Military Survivors of Suicide Loss Build Community at the TAPS National Military Suicide Survivor Seminar and Good Grief Camp

Author: TAPS

Earlier this month TAPS hosted its 14th Annual National Military Suicide Survivor Seminar and Good Grief Camp in Dallas, Texas. It was a weekend full of community, hope, and healing as hundreds of survivors of military suicide loss came together to celebrate and honor the lives of their loved ones. 

"One of the things that we've learned over the past 14 years is that it's really necessary to have a safe place for survivors who are coping with their suicide loss–that's hard to find outside in the every day, real world," Dr. Carla Stumpf Patton, surviving spouse of U.S. Marine Corps SGT Richard Edward Stumpf, Jr., and TAPS Senior Director of Postvention Programs said. "When they come here, they tell us no words are needed. They can come here, be themselves, and share about their loss with no judgment, no stigma, no shame. They're understood here."

Carla Stumpf Patton with Seminar Attendees

Men breakfast at Seminar

When survivors come together at TAPS seminars, especially the TAPS National Military Suicide Survivor Seminar, the TAPS peer-to-peer model and the healing power of connecting with someone who has walked in their shoes is displayed in full force. Dr. Frank Campbell, TAPS Advisory Board Member, said that peer connection has been the biggest difference between the first seminar 14-years ago and the current event. 

"Today, we have a mix of people who are new to their loss, who are surrounded by people who have had a few more years on the trail. That peer support really shows up," said Dr. Campbell. "Compared to where we first started, back then we had a large number of people, but everyone was new, so there was no installation of hope available for them to find. They had to kind of hope it would happen in the future. Now that it has, it’s the returning people who make the biggest impact on the new people by just sitting at a table, eating lunch together, and talking. That's really what peer support is about. They don't have to believe it, it just happens."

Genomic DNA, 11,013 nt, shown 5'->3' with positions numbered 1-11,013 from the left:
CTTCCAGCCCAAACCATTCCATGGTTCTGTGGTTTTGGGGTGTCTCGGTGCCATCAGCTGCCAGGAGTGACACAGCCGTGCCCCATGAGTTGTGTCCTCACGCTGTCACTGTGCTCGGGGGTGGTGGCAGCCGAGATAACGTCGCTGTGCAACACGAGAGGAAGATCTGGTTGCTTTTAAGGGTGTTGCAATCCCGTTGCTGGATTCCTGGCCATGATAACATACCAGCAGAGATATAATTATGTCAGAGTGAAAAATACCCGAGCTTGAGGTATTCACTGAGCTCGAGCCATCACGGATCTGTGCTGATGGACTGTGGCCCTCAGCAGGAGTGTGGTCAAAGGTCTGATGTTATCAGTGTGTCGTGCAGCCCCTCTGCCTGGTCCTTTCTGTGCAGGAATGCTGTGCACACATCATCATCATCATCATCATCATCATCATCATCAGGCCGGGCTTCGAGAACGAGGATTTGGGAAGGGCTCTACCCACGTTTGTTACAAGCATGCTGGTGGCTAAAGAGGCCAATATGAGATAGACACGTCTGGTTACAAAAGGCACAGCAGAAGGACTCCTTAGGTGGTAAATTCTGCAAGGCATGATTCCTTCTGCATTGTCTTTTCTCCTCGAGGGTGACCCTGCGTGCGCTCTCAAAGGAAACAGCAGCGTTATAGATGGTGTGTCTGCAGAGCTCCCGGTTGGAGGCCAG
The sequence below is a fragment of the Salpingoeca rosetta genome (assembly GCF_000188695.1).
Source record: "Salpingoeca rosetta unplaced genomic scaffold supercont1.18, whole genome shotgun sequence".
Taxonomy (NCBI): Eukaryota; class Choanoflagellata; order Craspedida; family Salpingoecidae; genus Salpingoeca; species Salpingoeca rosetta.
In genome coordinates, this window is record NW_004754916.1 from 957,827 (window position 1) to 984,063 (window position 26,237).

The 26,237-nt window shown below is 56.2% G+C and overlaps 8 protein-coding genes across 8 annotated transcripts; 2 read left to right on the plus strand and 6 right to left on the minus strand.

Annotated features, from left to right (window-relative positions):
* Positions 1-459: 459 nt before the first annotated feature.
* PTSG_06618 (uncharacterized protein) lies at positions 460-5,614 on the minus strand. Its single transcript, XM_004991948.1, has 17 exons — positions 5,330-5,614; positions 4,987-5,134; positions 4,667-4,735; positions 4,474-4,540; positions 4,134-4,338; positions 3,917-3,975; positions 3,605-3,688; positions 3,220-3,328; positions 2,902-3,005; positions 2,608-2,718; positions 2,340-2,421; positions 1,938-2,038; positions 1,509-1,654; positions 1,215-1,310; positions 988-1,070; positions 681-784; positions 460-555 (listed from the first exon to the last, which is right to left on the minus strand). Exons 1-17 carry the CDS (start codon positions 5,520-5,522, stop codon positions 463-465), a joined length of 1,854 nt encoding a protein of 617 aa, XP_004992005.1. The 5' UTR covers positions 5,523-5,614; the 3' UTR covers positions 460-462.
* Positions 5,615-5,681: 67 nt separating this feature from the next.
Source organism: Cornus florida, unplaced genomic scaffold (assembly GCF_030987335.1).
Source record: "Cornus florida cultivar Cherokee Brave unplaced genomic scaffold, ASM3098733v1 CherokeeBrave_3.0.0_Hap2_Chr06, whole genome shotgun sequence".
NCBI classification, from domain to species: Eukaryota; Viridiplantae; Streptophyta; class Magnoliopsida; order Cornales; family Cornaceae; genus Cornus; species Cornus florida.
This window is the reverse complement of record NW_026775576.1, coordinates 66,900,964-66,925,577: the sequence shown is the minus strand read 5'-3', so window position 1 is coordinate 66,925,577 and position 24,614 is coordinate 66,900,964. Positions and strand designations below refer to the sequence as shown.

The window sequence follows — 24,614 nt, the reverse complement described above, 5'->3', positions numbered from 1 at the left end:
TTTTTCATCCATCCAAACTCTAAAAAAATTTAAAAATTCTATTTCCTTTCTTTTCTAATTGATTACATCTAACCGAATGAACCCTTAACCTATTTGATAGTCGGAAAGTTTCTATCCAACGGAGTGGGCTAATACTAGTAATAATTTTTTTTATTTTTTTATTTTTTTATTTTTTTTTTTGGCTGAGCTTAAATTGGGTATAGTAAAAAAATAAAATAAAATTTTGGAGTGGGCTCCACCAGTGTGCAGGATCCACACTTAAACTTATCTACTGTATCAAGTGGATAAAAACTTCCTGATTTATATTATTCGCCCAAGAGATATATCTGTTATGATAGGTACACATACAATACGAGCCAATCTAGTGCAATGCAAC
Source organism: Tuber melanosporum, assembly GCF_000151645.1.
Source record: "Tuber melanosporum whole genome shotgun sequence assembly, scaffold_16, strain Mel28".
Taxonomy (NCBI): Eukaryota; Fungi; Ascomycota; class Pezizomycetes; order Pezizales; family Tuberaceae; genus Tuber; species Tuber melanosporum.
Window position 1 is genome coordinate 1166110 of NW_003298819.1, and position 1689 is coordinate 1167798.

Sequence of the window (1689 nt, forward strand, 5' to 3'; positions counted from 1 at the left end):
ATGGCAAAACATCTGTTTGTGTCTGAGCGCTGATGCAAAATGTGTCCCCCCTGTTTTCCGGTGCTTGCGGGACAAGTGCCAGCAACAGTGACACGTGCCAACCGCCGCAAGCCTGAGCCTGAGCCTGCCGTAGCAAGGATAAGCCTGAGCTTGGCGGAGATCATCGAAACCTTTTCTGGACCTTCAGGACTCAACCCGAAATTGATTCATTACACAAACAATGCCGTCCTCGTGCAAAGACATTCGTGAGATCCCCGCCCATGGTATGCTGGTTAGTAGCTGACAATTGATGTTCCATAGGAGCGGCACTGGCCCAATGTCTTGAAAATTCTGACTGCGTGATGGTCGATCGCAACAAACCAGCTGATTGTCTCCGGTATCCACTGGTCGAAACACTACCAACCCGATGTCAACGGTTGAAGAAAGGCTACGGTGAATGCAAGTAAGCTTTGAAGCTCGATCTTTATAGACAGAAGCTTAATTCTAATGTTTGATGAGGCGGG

survivors hug

Military Mentors and Good Grief Campers

Like Dr. Campbell shared, it was the healing power of connection that Crystal Huff, surviving mother of U.S. Army National Guard SPC Zachary Ray Huff, found to be the most powerful aspect of the weekend. 

"One of the biggest highlights of my weekend was actually unexpected," Crystal explained. "I had a few moments between sessions, so I went to visit the survivor sanctuary. They had an adult coloring book, so I sat down to do some coloring. One of the peer mentors sat next to me, and we started talking." 

Huff explained that her son Zachary was a twin and, since his death, she's struggled to connect in grief with her surviving son. Upon hearing her story, the TAPS Peer Mentor connected Crystal with another surviving sibling. The two spent hours talking, and the surviving sibling was able to help Crystal work through and understand grief from a sibling's perspective. 

"She came to the sanctuary and, together, we processed how I can connect to my son who is also grieving the loss of his sibling because it's such a different type of relationship," Huff added. "That was probably the most impactful thing for me."

The entire weekend was designed with connections like these in mind. From family style meals to interactive seminars and workshops to an open art studio, every event and detail of the seminar was intentional.